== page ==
XVI Political Philosophy Conference
November 27-29th 2019
The topic for this edition of the International Political Philosophy Conference will be Social Control: Action, Liberties, and Citizenship. The call for papers is open to
researchers in practical philosophy and the social sciences. The Conference will be open to historical and contemporary approaches addressing, but not limited to, the
a. Social control and political action Forms of political participation and representation comprise, to great extent, the framework for political activity. Alongside them, the legitimacy of political action and the normative bases it creates define the forms of social control and emancipation through which members of the body politic act. Which kinds of controls constrain political action? Are these forms of control regulating discourse, material conditions, or institutions? Over whom is control exercised, and by means of which relations? Which are the social processes that create them, and to what extent do some forms of control function and some others have become subtler? How do they impact and modify free speech?
b. Social control and new technologies of information Conscious of current forms of producing and distributing information we suggest, on the one hand, that the relation between information and communications technology be inspected. Which are the effects of these technologies on processes of political participation, online and offline? If such technologies serve social control, how should we regulate them? How should we understand existing models of handling the information we produce?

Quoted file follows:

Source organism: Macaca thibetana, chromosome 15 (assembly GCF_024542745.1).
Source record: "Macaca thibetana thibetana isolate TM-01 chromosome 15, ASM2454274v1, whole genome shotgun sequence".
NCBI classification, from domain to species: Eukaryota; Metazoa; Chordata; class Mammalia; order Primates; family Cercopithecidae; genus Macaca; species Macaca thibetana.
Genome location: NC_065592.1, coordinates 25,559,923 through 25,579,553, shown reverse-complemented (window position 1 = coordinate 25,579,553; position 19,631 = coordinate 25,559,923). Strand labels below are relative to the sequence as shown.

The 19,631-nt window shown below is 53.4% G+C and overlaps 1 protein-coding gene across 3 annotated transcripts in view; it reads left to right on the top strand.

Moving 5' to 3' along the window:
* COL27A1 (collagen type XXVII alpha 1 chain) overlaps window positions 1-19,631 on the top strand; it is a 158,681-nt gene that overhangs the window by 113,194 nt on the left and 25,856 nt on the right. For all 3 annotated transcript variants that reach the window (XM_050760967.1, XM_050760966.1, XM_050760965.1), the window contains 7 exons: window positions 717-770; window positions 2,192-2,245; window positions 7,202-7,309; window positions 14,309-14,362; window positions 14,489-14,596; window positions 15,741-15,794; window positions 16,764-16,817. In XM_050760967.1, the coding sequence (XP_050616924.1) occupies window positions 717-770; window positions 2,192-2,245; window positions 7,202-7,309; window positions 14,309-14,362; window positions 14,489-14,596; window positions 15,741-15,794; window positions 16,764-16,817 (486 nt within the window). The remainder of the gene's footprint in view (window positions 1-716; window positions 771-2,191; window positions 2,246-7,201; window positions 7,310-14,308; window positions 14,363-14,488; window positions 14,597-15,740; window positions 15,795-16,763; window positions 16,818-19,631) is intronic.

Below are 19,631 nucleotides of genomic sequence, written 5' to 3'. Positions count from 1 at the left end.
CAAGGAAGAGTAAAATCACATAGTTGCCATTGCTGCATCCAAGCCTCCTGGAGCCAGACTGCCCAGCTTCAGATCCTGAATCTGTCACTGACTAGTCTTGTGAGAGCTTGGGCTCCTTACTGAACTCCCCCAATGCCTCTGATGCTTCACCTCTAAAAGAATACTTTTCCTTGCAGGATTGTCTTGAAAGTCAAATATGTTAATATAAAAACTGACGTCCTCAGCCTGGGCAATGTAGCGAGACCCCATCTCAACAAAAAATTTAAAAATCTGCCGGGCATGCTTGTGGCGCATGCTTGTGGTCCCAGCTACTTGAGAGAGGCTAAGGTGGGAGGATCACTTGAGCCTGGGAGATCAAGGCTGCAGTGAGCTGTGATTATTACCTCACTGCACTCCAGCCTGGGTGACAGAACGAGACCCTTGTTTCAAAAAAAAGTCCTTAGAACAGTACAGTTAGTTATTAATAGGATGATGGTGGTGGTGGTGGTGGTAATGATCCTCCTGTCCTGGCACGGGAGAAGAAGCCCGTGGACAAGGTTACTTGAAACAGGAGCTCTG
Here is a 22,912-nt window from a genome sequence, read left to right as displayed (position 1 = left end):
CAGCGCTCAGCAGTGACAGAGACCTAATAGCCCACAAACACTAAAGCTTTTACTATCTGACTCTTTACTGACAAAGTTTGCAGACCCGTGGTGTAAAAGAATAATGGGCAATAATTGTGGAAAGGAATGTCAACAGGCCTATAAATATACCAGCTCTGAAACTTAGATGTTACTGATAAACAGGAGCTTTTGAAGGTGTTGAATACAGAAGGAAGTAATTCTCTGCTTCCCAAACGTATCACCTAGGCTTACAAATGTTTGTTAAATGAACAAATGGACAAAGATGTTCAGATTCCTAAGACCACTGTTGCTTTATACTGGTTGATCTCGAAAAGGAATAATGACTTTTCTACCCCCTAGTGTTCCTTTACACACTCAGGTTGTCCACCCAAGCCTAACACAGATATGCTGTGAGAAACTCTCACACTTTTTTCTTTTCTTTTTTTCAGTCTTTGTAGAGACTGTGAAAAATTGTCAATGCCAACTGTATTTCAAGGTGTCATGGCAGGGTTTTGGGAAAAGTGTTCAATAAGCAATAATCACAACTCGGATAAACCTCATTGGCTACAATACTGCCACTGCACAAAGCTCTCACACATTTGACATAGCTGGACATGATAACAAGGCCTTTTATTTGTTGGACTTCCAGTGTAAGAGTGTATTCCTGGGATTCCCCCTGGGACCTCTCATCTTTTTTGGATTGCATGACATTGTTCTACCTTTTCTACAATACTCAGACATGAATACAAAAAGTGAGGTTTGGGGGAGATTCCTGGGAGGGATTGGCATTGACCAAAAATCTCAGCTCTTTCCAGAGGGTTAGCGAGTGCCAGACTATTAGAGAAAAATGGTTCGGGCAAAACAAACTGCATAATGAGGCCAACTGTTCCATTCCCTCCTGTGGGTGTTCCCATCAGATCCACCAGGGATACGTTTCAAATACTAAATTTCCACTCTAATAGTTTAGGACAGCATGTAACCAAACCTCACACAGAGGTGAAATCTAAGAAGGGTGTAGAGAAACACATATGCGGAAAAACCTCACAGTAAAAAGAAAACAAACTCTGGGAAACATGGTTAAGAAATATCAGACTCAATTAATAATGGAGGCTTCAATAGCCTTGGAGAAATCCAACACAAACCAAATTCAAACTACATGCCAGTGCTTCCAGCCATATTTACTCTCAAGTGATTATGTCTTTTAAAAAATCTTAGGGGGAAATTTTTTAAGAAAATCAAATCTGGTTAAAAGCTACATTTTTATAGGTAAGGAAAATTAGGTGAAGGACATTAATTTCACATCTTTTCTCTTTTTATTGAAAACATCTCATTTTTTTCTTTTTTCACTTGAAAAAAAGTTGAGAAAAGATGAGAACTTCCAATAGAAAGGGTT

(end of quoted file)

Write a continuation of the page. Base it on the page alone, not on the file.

c. Social control and political identity On the other hand, we seek to inspect subjectivation processes that articulate political action, and whether and how do they result in new political identities. We seek to inspect the conditions that create them, to explore their potential, and how they may modify existing practices. We seek to inspect citizenship in its plural forms, assuming that processes of political subjectivation occur both at the local and at the transnational level, both at the social and at the political and legal levels. This requires commands that our conceptual toolkit be revised so as to address not just forms of second-class citizenship but also forms of social belonging, as well as means of acquiring and dispossessing the status of citizenship. We welcome abstracts of 500 to 1000 words, which should be accompanied by a short bibliography and a list of five keywords. Please, submit your abstract here The deadline for submission is September 14 th , 2019. Authors will be notified about whether their abstract has been accepted by October 15 th , 2019.